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Rural living trend boosts markets

26 Aug 2008
Tired of living with crime, grime and traffic, South Africans are increasingly looking at the smaller, rural towns as a permanent residential option. And there are many valid reasons for them to do so.

So says Mike Bester, CEO of Realty 1 International Property Group, whose regional offices are now regularly reporting stronger activity in the outlying areas.

"Not only is crime far less prevalent in the smaller centres," said Bester, "but people moving to rural areas enjoy a less stressful lifestyle, wonderful scenery and greater personal freedoms than they do in the towns."

Realty 1's Overberg office recently reported a spate of sales of new development units in the towns of Struisbaai and Bredasdorp. Principal agent Strepies van Wyk believes that "clients who buy here are not only buying a house on the 'platteland', they are buying a lifestyle. There isn't the same traffic stress or difficulty finding parking, and people still stop to greet each other. The price you pay for property in this area is nothing compared with the 'feel-good' benefits of living here."

A similar trend is emerging in Jeffreys Bay, with a clear shift over the past year or two towards permanent residence rather than the former holiday home ownership. Traditionally a playground of the wealthy with many foreign property owners, Jeffreys Bay has started to draw local CEOs and young retirees searching for a break from city and suburban living.

"In some provinces the activities of Eskom and the mines are helping to drive the trend," says Bester. "The town of Zeerust in the North West province has reported an active property market characterized by first time buyers as well as investors, attracted by home prices that are considerably lower than the national average." Bester says recent reports of mining interest in the region has boosted the market, as they have in areas such as White River and the Limpopo towns of Burgersfort and Ohrigstad.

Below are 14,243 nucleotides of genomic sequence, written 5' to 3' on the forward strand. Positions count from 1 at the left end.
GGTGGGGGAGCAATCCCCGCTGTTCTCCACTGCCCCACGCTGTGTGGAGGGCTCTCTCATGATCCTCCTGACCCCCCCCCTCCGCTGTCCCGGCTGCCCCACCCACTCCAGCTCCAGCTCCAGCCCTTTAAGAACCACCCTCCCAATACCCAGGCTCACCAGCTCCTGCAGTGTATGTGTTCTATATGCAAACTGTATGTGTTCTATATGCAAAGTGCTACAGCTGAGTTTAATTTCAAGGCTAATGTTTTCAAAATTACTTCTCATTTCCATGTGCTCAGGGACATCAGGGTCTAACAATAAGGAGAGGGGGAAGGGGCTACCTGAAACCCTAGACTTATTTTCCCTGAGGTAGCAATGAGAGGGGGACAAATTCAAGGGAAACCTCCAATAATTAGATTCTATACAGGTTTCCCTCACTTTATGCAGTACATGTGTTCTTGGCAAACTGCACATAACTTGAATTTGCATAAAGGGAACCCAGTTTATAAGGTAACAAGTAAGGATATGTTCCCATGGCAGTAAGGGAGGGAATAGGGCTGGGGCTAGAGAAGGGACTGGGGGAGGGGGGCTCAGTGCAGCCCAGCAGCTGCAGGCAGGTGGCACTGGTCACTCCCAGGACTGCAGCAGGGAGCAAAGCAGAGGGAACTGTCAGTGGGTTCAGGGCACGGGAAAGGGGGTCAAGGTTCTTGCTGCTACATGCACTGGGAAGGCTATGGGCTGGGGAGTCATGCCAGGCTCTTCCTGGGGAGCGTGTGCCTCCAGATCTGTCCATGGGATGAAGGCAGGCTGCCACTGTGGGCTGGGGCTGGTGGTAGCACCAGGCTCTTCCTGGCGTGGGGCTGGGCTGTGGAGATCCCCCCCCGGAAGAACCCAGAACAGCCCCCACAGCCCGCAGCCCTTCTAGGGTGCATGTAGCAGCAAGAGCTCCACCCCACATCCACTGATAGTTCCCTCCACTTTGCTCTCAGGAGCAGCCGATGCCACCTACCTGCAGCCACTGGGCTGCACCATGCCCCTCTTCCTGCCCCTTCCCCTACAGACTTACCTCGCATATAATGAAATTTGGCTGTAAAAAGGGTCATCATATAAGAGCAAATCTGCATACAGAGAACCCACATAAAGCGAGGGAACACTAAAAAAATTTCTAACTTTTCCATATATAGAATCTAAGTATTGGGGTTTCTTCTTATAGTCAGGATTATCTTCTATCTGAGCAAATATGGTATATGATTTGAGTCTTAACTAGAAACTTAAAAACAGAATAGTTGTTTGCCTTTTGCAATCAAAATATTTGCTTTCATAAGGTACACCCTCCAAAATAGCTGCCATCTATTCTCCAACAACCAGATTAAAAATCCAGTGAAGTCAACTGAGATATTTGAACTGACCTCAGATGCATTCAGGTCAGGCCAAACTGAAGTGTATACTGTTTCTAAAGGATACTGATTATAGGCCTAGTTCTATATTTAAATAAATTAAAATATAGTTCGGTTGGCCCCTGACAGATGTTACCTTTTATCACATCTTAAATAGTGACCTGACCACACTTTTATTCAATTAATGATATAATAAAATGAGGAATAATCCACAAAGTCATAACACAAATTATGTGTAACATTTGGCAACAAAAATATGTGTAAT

In Grabouw in the Western Cape, the steady revival of apple farming over the past decade has made the town a drawcard, and with the increased size of the community comes business opportunities such as banks, stores and restaurants – all of which in turn help to draw more residents. The Elgin Valley Wine Guild is in the process of creating a wine route through the valley and more wine cellars are opening their doors over weekends, making the town a tourist mecca and boosting interest in accommodation establishments.

"With today's technology, working online and running a virtual business is commonplace," says Bester, "and the ability to 'telecommute' makes it possible for people to live where they wish and still be actively and gainfully employed."

This theory is borne out by current events in the telecommunications field. "The demand for high-speed internet and VPN access services is growing daily," says Tim Lowry, managing director of MTN SA, announcing the company's decision to build a national fibre-optic backbone network following a successful two-month pilot project during which fibre-optic cables were laid between the Johannesburg suburbs of Sandton, Illovo and Rosebank.

And the lifestyle is a bonus, says Bester. "The fact that in the smaller towns people know each other by first names means greater community spirit. It's a more positive way of life for children to grow up in."

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